tr command in Linux Explained With Examples
Commands

tr command in Linux Explained With Examples

Abhishek Prakash
Abhishek Prakash

The ‘tr’ in tr command stands for translation. This nifty command is used for translating one type of characters into another. For example, if you want to convert text into all upper cases or all lower cases, tr command is what you can use.

The tr command is good enough for simple and quick translation but it doesn’t match the power of awk or sed commands.

Practical examples of the tr command in Linux

The tr command has the following syntax:

tr [options] charset1 [charset2]

These are the useful options for the tr command:

  • -d : Delete the characters in the first set
  • -c : Complement the first set of characters i.e., operate only on the characters NOT in the first set
  • -s : Remove multiple adjacent occurrence of the characters in the first set
  • -t : truncate the first set

Let’s see how to use the tr command and its options in various use cases.

1. Convert lower case to upper case and vice versa

One of the most popular use of tr command is to convert the cases. Let me first use the cat command to display the text in my sample file.

abhishek@linuxhandbook:~$ cat sample.txt
This is my life
and my file

Now if you want to convert the text into all capital letters, here’s what you need to do:

cat sample.txt | tr 'a-z' 'A-Z'

Here’s the output of the above command:

abhishek@linuxhandbook:~$ cat sample.txt | tr ‘a-z’ ‘A-Z’
THIS IS MY LIFE
AND MY FILE

You can also use character classes here:

abhishek@linuxhandbook:~$ cat sample.txt | tr [:lower:] [:upper:]
THIS IS MY LIFE
AND MY FILE

To convert the text into all lower cases, you just have to interchange the character sets:

cat sample.txt | tr 'A-Z' 'a-z'

2. Replacing one set of characters with another

In the above example, you converted the lower case to upper case. The same way, you can replace one set of characters with another set of characters. The matching is done on one by one basis.

Let me explain with this example:

abhishek@linuxhandbook:~$ cat sample.txt | tr ‘ilm’ ‘tyz’
Thts ts zy ytfe
and zy ftye

In this case, the first set of character is replaced with the second set, per character basis. Here ‘i’ is replaced with ‘t’, ‘l’ with ‘y’ and ‘m’ with ‘z’.

If the second set is smaller than the first, last character of the second set is repeated. In other words, if you had used tr ‘ilm’ ‘ty’ then both ‘l’ and ‘m’ would have been replaced with ‘y’.

One practical example of this method would be to replace () with {} or replacing underscore (_) with dash (-) something like that. You can also convert tabs to spaces in Linux the same way.

3. Delete specific character(s)

If you want to delete specific character or characters, you can use the -d option of the tr command:

abhishek@linuxhandbook:~$ cat sample.txt | tr -d ‘is’
Th my lfe
and my fle

In the above example, all the instances of ‘i’ and ‘s’ have been deleted. If you were expecting only ‘is’ to be deleted, then you were wrong. This is why sed command is a far better option when it comes to text manipulation.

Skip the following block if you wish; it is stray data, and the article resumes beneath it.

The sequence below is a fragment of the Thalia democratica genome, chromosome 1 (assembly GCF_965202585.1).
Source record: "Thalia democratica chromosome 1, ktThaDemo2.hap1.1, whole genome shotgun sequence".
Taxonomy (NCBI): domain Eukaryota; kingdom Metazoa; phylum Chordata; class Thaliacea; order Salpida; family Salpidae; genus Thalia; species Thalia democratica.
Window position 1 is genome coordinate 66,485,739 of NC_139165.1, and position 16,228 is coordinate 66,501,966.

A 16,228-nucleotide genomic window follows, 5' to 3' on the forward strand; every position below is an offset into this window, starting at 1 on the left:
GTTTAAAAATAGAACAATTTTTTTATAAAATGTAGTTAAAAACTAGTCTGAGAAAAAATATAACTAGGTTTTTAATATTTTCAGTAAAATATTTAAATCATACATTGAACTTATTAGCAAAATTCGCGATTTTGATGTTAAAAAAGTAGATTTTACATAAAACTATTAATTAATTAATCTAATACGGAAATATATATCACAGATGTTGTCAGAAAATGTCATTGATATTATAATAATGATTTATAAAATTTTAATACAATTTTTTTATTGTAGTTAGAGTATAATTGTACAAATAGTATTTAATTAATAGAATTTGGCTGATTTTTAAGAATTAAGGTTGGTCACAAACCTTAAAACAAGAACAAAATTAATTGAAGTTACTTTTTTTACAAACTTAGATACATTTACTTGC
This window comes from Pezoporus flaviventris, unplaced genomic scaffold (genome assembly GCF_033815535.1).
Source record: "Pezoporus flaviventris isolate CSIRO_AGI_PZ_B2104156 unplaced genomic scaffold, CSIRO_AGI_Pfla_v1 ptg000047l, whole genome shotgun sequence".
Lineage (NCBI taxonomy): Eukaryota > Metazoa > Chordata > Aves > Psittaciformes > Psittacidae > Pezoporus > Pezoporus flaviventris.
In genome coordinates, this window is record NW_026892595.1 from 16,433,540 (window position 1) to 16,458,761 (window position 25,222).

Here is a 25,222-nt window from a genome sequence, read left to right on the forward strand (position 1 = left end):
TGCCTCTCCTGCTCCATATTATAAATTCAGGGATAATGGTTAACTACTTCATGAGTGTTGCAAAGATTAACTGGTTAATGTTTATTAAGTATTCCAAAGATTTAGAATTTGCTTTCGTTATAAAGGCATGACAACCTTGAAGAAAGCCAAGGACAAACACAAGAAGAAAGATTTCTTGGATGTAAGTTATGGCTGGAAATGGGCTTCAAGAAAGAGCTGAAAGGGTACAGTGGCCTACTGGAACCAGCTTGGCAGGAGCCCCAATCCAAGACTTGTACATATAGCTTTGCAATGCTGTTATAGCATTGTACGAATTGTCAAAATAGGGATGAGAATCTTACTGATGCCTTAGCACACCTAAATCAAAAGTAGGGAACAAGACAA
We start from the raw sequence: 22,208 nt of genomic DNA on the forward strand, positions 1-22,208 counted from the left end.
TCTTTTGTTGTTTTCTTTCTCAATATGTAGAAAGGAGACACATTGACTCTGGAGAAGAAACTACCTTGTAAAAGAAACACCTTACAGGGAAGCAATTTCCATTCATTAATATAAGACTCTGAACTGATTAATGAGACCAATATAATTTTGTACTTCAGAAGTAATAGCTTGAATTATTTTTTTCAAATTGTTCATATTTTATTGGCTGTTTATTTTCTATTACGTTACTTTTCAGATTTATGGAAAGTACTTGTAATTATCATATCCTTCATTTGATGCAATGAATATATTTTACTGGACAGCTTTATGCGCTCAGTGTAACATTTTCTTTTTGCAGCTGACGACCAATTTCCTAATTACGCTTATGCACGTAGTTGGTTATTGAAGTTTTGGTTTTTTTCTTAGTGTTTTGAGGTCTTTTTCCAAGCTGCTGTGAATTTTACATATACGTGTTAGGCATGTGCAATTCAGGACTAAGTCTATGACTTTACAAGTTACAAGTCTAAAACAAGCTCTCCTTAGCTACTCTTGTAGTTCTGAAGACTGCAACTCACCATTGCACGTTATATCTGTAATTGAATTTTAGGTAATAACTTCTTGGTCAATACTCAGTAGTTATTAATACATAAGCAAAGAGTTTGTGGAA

4. Remove repetitive characters like multiple spaces

Suppose your text has multiple spaces and you want to replace the multiple spaces with a single space.

I am going to use the echo command for the sample text here:

abhishek@linuxhandbook:~$ echo “Text has too many spaces” | tr -s ” “
Text has too many spaces

You can also replace the multiple occurrences of a character with another character. For example, you can replace all occurrences of spaces with a semicolon (;).

abhishek@linuxhandbook:~$ echo “Text has too many spaces” | tr -s ” ” “;”
Text;has;too;many;spaces

5. Remove all the non-digit characters

Let’s say you have text that contains both letters and numbers and you want to keep only numbers. You can use the complement option -c and combine it with the delete option -d.

abhishek@linuxhandbook:~$ echo “Phone number is 123456789” | tr -cd [:digit:]
123456789

6. Truncate a search pattern

The option -t is useful in truncating a search pattern. Suppose the first set of characters is bigger than the second set of characters. In that case, the last character in the second set replaces all the remaining characters of the first set.

Let me explain this with this example:

abhishek@linuxhandbook:~$ cat sample.txt | tr ‘isef’ ’12’
Th12 12 my l122
and my 21l2

In the above example ‘i’ is replaced with 1 and all of s, e and f are replaced with 2. If you use the truncate option -t, it will truncate the first set of characters at ‘is’ and the remaining e and f will be untouched:

abhishek@linuxhandbook:~$ cat sample.txt | tr -t ‘isef’ ’12’
Th12 12 my l1fe
and my f1le

There could be numerous other examples of the tr command in Unix/Linux. This tutorial explains some examples that utilize the various option of the command. You can use your imagination and use them in a variety of situations.

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